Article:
I using glass jars for most of my dehydrated foods.  When I'm canning I set aside jars that have chips out of the rims or other reasons to not use them for canning, and I use them for dehydrated foods.  I also save other glass jars, such as from mayonaisse, salsa, spaghetti sauce, or anything that comes in glass.  More and more often, food is being sold in plastic jars.  Sadly, a lot of the food still in glass jars is out of the price range of those with little money. 

Glass jars with a good lid are airtight.  I pack the food in as tightly as possible to reduce the air space.  Some vacuum sealers come with jar sealers, and you can buy them as assessories for most newer models, in both regular mouth and wide mouth.  I haven't been able to afford to get them, but I have a friendly and generous neighbor who has the attachment.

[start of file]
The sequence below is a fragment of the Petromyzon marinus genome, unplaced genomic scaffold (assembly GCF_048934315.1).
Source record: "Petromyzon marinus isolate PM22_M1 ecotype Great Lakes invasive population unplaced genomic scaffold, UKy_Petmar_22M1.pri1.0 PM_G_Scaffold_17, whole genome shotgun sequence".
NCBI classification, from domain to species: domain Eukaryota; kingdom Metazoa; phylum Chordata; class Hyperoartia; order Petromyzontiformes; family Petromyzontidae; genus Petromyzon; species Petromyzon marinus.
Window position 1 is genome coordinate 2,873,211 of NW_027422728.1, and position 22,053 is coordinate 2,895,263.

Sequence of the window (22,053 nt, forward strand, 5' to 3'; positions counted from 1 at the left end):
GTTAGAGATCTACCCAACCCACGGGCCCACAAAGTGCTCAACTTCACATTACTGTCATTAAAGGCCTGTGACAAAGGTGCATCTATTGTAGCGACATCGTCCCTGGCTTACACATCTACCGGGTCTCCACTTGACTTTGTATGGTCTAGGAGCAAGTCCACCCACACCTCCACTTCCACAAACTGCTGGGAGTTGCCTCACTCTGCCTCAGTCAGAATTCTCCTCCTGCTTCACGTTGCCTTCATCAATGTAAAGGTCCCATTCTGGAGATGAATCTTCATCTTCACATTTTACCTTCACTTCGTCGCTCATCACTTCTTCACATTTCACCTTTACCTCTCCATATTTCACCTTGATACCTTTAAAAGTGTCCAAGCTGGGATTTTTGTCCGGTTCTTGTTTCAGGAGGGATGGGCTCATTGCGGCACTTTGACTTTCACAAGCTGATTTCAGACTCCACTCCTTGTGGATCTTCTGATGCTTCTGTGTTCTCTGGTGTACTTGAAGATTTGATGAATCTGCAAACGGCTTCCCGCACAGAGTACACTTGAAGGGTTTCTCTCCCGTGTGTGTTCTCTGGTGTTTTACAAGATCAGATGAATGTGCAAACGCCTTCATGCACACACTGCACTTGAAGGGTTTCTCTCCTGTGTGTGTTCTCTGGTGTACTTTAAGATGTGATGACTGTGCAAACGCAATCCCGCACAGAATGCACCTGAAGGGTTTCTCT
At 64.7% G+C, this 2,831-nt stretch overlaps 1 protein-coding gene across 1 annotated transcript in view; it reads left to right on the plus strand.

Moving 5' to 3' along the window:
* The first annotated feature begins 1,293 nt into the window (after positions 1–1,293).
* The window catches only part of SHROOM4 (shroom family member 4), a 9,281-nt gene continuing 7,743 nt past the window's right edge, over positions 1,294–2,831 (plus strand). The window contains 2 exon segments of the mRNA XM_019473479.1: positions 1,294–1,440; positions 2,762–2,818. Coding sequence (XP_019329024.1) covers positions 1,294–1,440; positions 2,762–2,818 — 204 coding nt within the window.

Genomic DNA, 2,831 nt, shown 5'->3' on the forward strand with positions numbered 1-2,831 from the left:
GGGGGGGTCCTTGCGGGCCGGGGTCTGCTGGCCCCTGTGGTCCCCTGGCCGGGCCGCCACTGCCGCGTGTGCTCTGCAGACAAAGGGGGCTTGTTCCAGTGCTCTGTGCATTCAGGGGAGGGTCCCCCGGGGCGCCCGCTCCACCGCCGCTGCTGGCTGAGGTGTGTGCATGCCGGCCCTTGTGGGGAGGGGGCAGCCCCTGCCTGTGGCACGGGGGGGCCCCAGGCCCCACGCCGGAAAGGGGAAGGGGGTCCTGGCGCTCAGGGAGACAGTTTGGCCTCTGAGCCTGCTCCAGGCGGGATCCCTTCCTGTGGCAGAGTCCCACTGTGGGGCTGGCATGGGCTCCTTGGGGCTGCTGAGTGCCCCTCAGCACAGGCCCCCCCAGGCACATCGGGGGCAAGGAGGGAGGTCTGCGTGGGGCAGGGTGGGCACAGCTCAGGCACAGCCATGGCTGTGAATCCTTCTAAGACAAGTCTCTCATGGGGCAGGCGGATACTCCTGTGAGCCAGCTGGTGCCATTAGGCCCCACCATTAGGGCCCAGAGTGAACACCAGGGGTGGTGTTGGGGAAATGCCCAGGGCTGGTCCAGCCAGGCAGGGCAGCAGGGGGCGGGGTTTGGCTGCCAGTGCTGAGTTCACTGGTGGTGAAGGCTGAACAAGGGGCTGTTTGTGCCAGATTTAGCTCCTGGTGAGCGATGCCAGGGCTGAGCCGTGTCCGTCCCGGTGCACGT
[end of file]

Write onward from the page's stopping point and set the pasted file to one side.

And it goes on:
I never reuse lids when I'm canning, but I save the lids when I open a jar, and use the lid later for a jar of dehydrated food, or for when I store leftovers in a canning jar. 

The jars of dried food keep best when stored in a dark, cool place.  Light will shorten their shelf life.   

These dried celery tops are stored in a plastic juice bottle.  When I chop my home-grown celery for dehydrating, I spread all the tops (leaves) on another screen and let them dry.  I cram them into a jar and over the winter I crumble them into soups, stews, and casseroles.  They're sort of like using Parsley leaves. 

Plastic is slightly permeable and over a long period of time your food could lost some of it's nutrients, color, and flavor.  I use them for things I plan to use over the upcoming year.

There are carrots from my garden, chopped and dried.  I keep adding them to a jar until the jar is full.